Once a month I host a movie night at my house. I invite roughly a dozen people over and whoever shows up gets a show. During my most recent movie night, we decided Interstellar (2014) on Ultra HD Blu-ray was apropos for that evening's movie, not only to introduce one guest to the work of Christopher Nolan, but also because scientists had just taken the first photo of a real black hole.
Near the end of the film, just before Matthew McConaughey's character, Cooper, flies into a black hole, there's a series of shots that have it all: a big orchestral score, explosions, loud dialogue, and tons of surround sound effects. It's the type of sequence that requires a set of high-performance loudspeakers to do it justice. The Premier speakers didn't disappoint, especially in terms of their dynamic impact. Surround sound elements were portrayed accurately and, though pushed hard, none of the speakers showed signs of compression or distortion.
Compared to my reference JTR Triple 8 speakers, the 700Fs gave a more satisfying rendition of this scene, due to their better bass response, which allowed for a lower crossover with the sub. The result was more even bass response from seat to seat and throughout the room.
It's not just blockbuster sci-fi films that the Premier speakers excelled at. My recent experience watching Bohemian Rhapsody (2018) on Ultra HD Blu-ray was extremely positive. This film doesn't have explosions and fly-by-your head surround sound elements, but it does (loosely) tell the true(ish) story of the band Queen and its lead singer Freddie Mercury. The film is filled with a lot of back-and-forth dialogue, and I found that the 500C center channel speaker handled these scenes well, with superb vocal intelligibility. Dialogue sounded crisp, coherent, and lacked any trace of emphasized sibilance. A benefit of the 500C using a tweeter-over-mid design is that it generally avoids issues with combing, an artifact that causes variation in the tonal quality of sound as you move on the speaker's horizontal axis. Testing specifically for this artifact, moving my head left and right during expository scenes, revealed no combing issues as suspected.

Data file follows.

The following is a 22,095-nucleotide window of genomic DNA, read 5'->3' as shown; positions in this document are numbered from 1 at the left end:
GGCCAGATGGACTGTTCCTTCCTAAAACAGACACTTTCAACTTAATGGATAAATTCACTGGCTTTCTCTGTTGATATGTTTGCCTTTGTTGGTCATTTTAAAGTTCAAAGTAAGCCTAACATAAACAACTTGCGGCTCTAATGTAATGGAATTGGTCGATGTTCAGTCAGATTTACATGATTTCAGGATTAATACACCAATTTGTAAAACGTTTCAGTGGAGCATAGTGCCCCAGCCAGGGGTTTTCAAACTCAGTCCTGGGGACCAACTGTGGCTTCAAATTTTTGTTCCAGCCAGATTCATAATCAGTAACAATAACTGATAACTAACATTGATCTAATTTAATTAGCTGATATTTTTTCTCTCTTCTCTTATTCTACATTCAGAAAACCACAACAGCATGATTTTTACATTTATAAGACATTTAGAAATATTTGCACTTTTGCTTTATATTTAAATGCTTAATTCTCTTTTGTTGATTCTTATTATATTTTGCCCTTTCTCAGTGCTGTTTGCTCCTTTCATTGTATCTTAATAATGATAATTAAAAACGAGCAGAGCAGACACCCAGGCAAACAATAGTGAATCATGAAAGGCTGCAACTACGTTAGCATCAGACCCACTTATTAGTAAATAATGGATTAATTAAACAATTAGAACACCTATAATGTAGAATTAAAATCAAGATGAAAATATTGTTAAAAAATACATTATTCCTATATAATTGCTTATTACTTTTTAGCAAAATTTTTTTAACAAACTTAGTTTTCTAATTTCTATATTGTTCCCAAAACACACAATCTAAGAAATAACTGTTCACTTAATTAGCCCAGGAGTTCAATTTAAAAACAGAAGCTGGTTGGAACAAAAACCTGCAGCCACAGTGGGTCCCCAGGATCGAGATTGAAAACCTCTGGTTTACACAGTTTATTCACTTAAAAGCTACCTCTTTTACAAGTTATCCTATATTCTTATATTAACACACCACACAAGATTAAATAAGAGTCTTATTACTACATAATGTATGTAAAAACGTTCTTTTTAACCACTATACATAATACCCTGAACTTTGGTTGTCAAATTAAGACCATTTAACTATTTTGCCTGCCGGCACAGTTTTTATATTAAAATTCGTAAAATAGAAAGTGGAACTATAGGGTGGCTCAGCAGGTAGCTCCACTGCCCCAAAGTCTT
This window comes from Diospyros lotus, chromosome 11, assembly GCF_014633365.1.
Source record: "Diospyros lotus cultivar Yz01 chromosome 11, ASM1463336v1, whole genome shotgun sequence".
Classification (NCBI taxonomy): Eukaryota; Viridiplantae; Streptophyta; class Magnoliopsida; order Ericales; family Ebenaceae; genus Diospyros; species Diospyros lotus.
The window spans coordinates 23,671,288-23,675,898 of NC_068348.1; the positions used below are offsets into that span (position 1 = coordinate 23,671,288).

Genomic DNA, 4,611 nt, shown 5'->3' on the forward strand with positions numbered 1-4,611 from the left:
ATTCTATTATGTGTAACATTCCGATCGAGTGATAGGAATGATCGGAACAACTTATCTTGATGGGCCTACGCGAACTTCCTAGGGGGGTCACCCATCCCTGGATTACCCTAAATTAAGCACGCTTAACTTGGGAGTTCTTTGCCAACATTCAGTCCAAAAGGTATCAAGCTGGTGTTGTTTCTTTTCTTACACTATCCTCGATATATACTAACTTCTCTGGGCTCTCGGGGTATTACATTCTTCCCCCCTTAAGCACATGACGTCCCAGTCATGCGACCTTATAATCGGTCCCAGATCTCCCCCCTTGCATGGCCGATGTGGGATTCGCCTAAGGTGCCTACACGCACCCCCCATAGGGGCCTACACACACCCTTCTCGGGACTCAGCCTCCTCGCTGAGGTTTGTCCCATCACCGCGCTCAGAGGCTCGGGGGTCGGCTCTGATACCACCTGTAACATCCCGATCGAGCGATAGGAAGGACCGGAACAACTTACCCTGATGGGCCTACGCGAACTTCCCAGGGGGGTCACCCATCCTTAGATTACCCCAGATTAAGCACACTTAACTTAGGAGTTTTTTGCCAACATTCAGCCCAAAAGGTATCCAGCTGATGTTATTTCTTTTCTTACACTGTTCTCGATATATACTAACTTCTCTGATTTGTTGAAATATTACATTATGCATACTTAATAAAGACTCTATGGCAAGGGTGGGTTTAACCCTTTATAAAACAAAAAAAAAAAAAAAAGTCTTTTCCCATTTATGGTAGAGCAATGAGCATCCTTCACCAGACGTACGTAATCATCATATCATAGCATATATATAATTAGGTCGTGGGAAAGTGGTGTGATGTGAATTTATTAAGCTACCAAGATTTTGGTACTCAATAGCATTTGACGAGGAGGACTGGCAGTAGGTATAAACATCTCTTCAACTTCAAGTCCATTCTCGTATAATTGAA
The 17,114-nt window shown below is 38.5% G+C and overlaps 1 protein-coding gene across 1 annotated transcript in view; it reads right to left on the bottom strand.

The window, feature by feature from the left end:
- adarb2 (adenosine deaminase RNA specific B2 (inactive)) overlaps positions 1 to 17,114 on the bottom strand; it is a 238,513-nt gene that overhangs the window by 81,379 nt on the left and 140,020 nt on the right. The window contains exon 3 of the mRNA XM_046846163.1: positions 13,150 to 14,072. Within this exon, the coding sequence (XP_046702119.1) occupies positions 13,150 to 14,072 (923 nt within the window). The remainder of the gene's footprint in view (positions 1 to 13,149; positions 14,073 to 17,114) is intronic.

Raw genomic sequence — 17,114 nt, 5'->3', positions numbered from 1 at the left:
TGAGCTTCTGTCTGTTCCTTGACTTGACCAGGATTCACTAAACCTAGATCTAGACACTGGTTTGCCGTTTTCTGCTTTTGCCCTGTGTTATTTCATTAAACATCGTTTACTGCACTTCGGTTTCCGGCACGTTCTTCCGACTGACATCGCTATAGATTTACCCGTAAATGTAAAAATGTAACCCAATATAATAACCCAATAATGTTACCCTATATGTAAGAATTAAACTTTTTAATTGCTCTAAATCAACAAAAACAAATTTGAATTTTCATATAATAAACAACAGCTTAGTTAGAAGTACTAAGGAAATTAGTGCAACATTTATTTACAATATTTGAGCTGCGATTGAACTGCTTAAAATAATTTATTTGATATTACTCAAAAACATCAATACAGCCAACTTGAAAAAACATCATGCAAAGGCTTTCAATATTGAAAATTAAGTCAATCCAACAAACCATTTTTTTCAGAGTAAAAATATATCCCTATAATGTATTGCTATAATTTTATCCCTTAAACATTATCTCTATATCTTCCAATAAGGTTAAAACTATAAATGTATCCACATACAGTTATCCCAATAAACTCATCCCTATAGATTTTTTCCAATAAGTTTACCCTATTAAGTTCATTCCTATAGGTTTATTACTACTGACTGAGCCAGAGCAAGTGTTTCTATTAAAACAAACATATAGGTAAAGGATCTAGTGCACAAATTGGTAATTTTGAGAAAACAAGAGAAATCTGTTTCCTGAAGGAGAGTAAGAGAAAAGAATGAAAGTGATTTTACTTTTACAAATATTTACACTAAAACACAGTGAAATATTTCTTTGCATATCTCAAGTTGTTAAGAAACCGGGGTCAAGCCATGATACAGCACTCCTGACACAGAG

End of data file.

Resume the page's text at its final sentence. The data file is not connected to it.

The end of the film features a fabulous recreation of Queen's famous 1985 set at Live Aid, with the band performing a mashup of several of their biggest hits. The sound signature of the Premier speakers does emphasize midrange and upper-bass frequencies a bit, which I think perfectly suits rock music, and as such the Premier system really shone with this art of the film. As the band goes through the set, the crowd gets more and more involved. The Surround 1 speakers did an excellent job portraying reverb, crowd noise, and the mass singalong. I must admit, I sang along too and had my toes tapping the whole time. These speakers literally rocked my theater.
To test the two-channel stereo capabilities of the 700F loudspeakers, I lugged my dedicated two-channel equipment downstairs into the theater. I fed the 700Fs sound via a Sonore Signature Series Rendu, PS Audio DirectStream DAC, and Nelson Pass designed First Watt J2 amplifier, with DH Labs Silver Sonic cables used throughout. While this setup costs nearly ten times as much as the 700Fs and isn't the typical system most buying the Premier 700F would use, it allows the speakers to perform near their best.
As evidenced by my time spent listening to these speakers with surround sound tracks, the 700Fs have a rich midrange and upper-bass sound signature that I think is perfectly suited for Rock music. Knowing this, I cued up "Fulton County Jane Doe" from the latest Grammy-winning album by Brandi Carlile. The opening guitar riff and drum fill are hard hitting and rendered heavy, as intended, through the 700Fs. Carlile's vocals were up front and center as they should've been. Backup vocals and supporting guitar work by the Hanseroth twins flanked Carlile on both sides with excellent tonal balance in the midrange and bass. The 700Fs felt right at home, giving a satisfying rendition of this track.
Switching gears to something more acoustic, I cued up Chris Stapleton's "Either Way" from his album From a Room: Volume 1. I like to use this track as a torture test for speakers, since it features vocals that can be difficult to render faithfully. During the chorus, Stapleton is nearly yelling, which has a tendency to overpower some speakers, leading to breakup or smearing. The 700Fs remained faithful to the source, with a clear and appropriately loud rendition of Stapleton's voice, haunted by no muddying of the sound.